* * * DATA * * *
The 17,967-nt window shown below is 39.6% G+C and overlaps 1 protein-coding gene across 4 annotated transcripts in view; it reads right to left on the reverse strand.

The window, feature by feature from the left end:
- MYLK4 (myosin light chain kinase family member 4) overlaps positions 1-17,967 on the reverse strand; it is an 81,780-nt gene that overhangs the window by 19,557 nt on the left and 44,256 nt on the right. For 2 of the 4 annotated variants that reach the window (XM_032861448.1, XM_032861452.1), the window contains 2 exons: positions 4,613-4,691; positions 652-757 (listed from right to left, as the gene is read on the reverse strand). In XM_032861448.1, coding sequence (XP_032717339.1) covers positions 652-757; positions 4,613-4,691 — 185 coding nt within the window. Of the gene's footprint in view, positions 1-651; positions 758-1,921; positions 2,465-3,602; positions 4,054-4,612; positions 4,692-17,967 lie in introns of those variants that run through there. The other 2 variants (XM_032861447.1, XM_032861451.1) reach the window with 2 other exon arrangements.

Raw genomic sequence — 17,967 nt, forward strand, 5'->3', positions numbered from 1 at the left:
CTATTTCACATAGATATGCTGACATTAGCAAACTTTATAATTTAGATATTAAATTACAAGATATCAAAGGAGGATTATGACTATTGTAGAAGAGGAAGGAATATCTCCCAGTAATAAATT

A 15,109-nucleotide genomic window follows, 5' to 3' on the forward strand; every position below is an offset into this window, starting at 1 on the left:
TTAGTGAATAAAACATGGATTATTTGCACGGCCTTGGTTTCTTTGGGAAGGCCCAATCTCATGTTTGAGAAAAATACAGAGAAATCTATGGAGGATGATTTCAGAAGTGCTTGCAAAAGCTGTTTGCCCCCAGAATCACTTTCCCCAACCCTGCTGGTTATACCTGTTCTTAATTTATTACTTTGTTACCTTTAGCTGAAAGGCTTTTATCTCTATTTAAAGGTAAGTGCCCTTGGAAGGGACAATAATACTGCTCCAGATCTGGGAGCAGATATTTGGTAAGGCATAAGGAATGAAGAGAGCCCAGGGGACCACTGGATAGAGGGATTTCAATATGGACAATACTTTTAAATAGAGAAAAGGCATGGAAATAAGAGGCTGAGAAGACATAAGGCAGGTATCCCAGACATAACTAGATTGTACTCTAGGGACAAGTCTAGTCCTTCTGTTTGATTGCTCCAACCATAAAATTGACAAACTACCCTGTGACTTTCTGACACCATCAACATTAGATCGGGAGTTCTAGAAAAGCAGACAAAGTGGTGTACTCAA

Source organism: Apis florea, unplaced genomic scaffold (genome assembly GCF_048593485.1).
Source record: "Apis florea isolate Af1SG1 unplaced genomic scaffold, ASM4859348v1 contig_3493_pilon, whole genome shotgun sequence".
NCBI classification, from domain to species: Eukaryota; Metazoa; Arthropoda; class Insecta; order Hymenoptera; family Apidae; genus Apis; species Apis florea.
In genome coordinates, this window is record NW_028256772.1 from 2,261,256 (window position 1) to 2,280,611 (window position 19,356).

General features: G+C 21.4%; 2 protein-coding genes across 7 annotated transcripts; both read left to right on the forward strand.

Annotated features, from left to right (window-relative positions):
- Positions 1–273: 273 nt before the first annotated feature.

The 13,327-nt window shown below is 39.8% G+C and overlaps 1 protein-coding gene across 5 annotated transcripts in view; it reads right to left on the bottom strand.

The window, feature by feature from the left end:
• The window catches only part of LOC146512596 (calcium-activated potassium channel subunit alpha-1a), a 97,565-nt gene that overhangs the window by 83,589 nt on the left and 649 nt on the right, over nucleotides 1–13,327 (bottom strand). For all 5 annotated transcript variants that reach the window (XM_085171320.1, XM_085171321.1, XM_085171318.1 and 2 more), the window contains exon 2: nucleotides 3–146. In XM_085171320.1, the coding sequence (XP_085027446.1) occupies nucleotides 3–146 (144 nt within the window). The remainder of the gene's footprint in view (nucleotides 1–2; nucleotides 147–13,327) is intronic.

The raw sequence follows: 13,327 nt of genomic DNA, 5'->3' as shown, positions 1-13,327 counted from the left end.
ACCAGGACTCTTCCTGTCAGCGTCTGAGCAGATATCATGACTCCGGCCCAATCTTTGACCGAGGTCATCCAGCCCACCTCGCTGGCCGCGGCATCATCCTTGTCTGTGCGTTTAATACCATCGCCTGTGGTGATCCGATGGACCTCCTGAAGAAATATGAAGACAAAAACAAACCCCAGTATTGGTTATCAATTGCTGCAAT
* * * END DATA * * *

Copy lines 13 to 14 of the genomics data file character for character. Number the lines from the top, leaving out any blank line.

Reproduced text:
Annotated features, from left to right (window-relative positions):
- Positions 1–273: 273 nt before the first annotated feature.